Cost 1: Fear of embarrassment or humiliation impedes our ability to hear constructive feedback; and some either go ballistic or wither if any kind of criticism is given, including constructive. This fear hampers our ability to productively resolve issues and conflicts that come our way.
Cost 2: It’s exhausting to try to keep our weaknesses hidden from others. We put so much energy into this that we sacrifice a great deal of our creative, productive energy that leads to desired experiences and results.
Cost 3: Belief that we have to fix what’s “wrong” with us or with others or with our life locks the “this is broken” pattern into place, and we experience feeling we and life are perpetually broken, and possibly beyond transformation, instead of focusing on what and how and the truth that improvements can happen.
Cost 4: Defensiveness creates a negative, limiting magnetic field around us and “more of the same” comes our way, even if “new” issues are variations on a very old theme. We imagine defensive living will shield us from what we fear, but it just leads to what’s often called self-fulfilling prophecy (“That’s exactly what I was afraid or knew would happen!”).
Cost 5: It’s exhausting to try to identify and rid ourselves of what we believe are our every weakness; plus, we often find our “list” of top weaknesses may have the same items as 5, 10, or more years ago—we feel unable to break the pattern. This is because our time and energy are almost solely focused on perceived weaknesses, rather than on using strengths and building upon strengths.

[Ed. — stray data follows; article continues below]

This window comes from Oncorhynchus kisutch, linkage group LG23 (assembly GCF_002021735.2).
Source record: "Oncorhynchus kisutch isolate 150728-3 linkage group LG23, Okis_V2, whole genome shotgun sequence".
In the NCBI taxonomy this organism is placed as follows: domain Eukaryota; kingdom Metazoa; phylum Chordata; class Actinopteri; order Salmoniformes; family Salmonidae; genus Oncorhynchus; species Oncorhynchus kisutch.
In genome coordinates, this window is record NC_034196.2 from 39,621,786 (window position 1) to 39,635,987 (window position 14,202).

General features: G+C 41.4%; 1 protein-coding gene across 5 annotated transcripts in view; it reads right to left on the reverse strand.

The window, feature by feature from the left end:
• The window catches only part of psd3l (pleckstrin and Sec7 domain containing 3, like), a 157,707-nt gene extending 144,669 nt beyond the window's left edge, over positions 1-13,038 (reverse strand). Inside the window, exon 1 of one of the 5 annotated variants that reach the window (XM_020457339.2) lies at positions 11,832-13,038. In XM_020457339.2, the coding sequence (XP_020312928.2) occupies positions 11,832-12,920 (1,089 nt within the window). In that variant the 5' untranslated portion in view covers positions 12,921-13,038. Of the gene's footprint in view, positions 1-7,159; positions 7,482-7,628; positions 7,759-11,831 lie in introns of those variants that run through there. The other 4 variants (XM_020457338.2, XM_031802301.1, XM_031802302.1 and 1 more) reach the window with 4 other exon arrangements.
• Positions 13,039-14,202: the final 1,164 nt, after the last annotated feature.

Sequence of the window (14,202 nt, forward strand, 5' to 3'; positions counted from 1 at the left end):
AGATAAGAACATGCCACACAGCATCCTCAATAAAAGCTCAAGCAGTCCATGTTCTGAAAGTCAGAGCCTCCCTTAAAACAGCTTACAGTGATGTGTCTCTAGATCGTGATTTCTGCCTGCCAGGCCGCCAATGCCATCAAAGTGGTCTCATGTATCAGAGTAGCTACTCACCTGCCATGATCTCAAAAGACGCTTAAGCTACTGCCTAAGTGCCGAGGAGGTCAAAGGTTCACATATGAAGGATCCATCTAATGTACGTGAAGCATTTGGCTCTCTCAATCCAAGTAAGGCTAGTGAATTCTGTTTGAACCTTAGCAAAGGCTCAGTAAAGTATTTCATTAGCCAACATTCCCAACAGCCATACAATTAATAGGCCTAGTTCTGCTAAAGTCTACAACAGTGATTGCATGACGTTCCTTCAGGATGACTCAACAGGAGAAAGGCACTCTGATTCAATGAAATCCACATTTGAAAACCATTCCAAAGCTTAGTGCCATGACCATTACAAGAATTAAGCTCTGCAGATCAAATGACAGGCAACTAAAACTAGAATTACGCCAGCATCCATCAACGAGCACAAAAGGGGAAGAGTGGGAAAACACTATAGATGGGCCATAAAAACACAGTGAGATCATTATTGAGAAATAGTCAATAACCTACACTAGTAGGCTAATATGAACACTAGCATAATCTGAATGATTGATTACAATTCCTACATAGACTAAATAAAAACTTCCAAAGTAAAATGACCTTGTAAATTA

Cost 6: It impedes our ability to accept responsibility for ourselves and our lives—we’re terrified to make a mistake. Or if we make a mistake, we behave as though the worst has happened—because that’s how we feel, and sometimes were made to feel. We disregard the fact that everyone makes mistakes, that mistakes can truly be used as opportunities to learn and improve, not as reasons to be punished or self-punished.
Living defensively isn’t living. Defensive living based on what’s been described here is depleting. If you focus on your strengths—using them and building upon them—you’ll find you engage your creative, inspired, intuitive aspects. This is energizing. Recall a time you were in your creative groove. No energy depletion there! This is why problem-solving based in intuitive, creative whole-mind processing gives you energy for more and for better. Intuition is able to give you inspired information that your logical mind can then take action on. This is our natural design and how we can perform at our best.
What might happen if you put into practice the application of your strengths, intuition, and creativity towards whatever may need a solution or resolution? You’d listen to and follow your inner compass instead of taking detours and misdirection prescribed by others. What’s more authentic than that?!
Practice makes progress.
© Joyce Shafer
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Joyce Shafer, Life Coach, Author, and provider of Love Who You Really Are, Go for What You Really Want—an 8-week life-changing online coaching course that lets the real you come out and play (you know you want to!), and publisher of State of Appreciation, a free weekly online newsletter that blends practical & spiritual approaches to enhance personal power and self-realization through articles, and free downloads, when you subscribe at http://stateofappreciation.webs.com